This sounds promising, but reality truly excels the description by far. There are not many ensembles acting and playing in such a loose way with these diverse elements. The music traveled from a baroque piece with Jørgensen singing, to a bolero-like passage with clarinet and wild percussion, and a joyous trumpet solo with strings and pure percussion discussion, set to a deep, up-tempo groove. The string-players not only moved freely throughout the church with their instruments, but also got in and out of the music, both loosely and floating. All was kept together by Balke's and Eike's cues, and driven magnificently by the great Norbakken. This music has to be experienced live in a place like this; up to now, the live experience had always been far superior to Balke's Magnetic North Orchestra recordings.

Bassist Mats Eilertsen chose a stellar team to built great, floating and flickering lines around his grandly rotating and dark bass: two Norwegians (saxophonist Tore Brunborg and guitarist Thomas T. Dahl); and two Fins (pianist Alexi Tuomarila (1974) and drummer Olavi Louhivouri, who both also work in Polish trumpeter Tomasz Stańko's Dark Eyes Quintet), formed SkyDive. With a lineup like this, it was possible to surge and wallow in a set of great quality.

Eilertsen proved a great bassist, bandleader and writer of wonderful dwelling, circling and expanding songs, like his masterful "The Old Oak" (a nice image of his bass sound). This was, no doubt, a great band, with every member playing in a sophisticated fashion. Every piece (written by Eilertsen) allowed the quintet to reach far out: it happened in some pieces with great dynamics; in others, it rippled magnificently. But there was no scrubbing, no grazing, no hard edges, no screaming or loud laughter; only soft smiles, perhaps due to the music's bird's eye perspective. There was also no lightning or thunder, which some other groups brought in abundance. Instead, SkyDive stayed on the albatross side of the musical continuum.

Genre and style boundaries are easily crossed or wiped out in Norwegian music. Another remarkable thing: players continuously create new combinations which explore, discover and develop new territories as well as new sides of old landscapes. One of these combinations was the percussion trio formed bv trumpeter Arve Henriksen with percussionists Audun Kleive and Helge Norbakken. In the trio's early performances in 2011, despite being used to the image of Kleive's huge drum set, it was a surprise to see him operating on a small set of electronic Wave drums, together with Norbakken's special assortment of sound-making materials and Henriksen's acoustic and electronic devices, transforming noise and sounds into music. Here in Kongsberg, however, Kleive returned to the drum kit (equipped with just one set of high hats) when his Wave drums malfunctioned the day prior.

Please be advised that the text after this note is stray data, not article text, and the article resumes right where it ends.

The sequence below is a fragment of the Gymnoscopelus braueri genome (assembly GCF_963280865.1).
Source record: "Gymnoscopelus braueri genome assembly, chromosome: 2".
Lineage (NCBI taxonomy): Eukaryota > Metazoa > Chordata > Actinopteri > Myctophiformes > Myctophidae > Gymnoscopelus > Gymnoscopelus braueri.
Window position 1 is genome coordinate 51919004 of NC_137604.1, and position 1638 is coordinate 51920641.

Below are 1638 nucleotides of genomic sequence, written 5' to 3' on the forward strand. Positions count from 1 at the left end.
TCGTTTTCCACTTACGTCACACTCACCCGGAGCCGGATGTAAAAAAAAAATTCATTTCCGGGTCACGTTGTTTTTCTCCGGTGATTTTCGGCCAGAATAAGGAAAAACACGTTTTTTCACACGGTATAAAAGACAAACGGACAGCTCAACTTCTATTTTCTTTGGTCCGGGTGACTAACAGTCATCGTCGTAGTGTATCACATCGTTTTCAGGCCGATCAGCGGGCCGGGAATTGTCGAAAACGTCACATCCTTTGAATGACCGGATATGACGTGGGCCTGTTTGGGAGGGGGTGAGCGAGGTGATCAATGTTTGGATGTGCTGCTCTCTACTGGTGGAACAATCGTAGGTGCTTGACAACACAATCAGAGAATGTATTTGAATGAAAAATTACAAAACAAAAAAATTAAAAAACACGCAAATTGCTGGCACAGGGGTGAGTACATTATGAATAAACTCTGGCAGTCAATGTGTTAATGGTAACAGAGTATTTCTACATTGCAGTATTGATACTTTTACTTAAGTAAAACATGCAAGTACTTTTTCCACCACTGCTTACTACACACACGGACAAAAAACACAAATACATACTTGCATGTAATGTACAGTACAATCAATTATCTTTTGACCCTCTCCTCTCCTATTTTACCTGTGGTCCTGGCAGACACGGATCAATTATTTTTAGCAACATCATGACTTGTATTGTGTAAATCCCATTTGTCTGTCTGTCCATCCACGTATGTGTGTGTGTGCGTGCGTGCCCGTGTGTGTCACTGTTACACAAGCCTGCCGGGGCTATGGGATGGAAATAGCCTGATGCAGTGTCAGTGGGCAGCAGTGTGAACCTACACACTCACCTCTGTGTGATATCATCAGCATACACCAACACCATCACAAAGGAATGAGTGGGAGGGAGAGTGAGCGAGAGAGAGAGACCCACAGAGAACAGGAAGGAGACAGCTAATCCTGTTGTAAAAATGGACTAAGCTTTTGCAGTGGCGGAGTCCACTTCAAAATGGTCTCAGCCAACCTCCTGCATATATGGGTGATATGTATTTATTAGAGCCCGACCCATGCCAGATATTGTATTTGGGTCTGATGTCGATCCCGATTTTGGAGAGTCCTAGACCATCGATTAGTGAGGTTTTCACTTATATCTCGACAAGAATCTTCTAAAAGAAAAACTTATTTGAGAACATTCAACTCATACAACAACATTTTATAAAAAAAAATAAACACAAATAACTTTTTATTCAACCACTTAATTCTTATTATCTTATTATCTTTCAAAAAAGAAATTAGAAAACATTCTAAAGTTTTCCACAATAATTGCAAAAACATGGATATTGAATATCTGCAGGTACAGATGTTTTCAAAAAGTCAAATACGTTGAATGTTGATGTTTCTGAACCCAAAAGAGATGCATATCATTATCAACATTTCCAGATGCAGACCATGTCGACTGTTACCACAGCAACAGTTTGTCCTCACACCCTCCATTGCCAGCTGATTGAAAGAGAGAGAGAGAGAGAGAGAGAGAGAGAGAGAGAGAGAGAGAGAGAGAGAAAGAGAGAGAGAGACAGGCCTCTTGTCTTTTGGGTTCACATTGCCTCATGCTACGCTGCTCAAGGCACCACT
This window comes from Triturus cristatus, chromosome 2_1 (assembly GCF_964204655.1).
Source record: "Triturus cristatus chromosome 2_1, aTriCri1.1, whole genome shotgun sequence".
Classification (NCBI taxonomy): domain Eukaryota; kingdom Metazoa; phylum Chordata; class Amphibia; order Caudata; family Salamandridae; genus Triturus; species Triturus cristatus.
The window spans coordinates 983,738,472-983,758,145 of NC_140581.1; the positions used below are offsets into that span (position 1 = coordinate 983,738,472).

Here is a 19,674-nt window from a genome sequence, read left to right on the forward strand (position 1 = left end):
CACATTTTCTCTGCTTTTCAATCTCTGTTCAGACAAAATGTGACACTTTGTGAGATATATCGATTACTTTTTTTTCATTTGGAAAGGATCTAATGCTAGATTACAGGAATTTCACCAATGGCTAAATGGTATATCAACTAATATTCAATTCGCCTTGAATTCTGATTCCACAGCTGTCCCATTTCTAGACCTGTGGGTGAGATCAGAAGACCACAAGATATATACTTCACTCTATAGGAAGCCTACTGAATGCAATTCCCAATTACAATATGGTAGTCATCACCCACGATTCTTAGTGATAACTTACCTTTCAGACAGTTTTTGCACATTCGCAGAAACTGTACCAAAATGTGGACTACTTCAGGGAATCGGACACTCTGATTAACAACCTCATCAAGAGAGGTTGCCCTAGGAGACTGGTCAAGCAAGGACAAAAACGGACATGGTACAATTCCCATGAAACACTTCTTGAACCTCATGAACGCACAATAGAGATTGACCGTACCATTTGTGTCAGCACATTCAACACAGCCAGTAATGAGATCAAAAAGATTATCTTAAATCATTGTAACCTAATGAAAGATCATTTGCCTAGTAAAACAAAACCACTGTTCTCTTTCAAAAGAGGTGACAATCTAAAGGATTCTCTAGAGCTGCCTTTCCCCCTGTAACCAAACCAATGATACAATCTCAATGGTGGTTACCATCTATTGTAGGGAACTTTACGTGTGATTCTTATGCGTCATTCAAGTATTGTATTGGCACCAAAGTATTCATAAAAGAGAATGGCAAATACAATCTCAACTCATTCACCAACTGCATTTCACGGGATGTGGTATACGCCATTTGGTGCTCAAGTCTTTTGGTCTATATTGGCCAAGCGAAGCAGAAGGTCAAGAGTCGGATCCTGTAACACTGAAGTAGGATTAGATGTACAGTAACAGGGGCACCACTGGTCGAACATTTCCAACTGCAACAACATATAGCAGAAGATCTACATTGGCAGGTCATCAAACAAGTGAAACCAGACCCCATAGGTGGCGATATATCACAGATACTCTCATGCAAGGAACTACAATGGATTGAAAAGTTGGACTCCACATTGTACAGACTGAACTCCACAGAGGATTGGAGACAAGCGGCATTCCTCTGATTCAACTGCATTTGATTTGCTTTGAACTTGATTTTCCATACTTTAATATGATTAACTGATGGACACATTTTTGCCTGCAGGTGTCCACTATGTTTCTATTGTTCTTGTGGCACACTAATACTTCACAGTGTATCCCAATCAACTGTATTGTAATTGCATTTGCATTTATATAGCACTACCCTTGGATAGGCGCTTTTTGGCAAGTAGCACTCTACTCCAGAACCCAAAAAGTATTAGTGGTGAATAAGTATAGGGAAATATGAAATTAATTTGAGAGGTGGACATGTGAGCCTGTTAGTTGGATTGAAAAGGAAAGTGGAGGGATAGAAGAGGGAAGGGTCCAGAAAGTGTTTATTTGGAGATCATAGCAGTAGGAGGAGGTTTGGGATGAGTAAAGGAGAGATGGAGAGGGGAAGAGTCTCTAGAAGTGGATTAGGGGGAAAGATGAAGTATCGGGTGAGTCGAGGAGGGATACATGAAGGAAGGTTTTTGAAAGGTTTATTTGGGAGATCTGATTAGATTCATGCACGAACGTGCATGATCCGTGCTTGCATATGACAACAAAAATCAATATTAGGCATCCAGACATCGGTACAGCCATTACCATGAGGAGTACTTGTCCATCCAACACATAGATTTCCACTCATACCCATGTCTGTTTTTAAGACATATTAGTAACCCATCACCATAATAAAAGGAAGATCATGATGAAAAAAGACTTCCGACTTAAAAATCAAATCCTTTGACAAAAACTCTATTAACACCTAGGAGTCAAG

The trio's sound expedition started with muffled trumpet and various kinds of rustling sounds, gradually intensifying and transcending into heavy, violently raging soundscapes. With the roaring dying down, Henriksen's otherworldly maqam-singing emerged. Samples also surfaced, and were planted into the jagged and jolty sound biotope, a sound environment of accumulating drum waves big and small, loud and deep, and low and high, from wooden, metal and other material sources. Complementary to the spontaneous process of creation, there were side-projections, things discerned that may not have been intentionally put into the music, such as sounds like that of Tibetan horns.

This energy-driven rampant sprouting had its restrictions, too. Melodic elements were simple and repetitive. Effects very much depended on when, where, and into what process they were brought. With the trio's unique approach to tension, contrast and emergence in spontaneous creation, Henreiksen-Kleive-Norbakken finished the All About Jazz Presents series by keeping the field open and passing on the challenge.


There are many remarkable musicians and groups, spanning different generations, on the Norwegian scene. For something like All About Jazz Presents: Doing It Norway, a sharp selection was required, making no definite judgment. Musicians and groups you would expect were not there and the other way round: musicians who were not expected to be there were presented. Most importantly, the series shed some special light on the scene in a broader context, with a sufficient range and fertile perspective. Hopefully this first-time collaboration between All About Jazz, Music Export Norway and the Kongsberg Jazz Festival can serve as a focused sampler—or a benchmark, even—across a continually moving and changing field of music.

Photo Credits

All Photos: John Kelman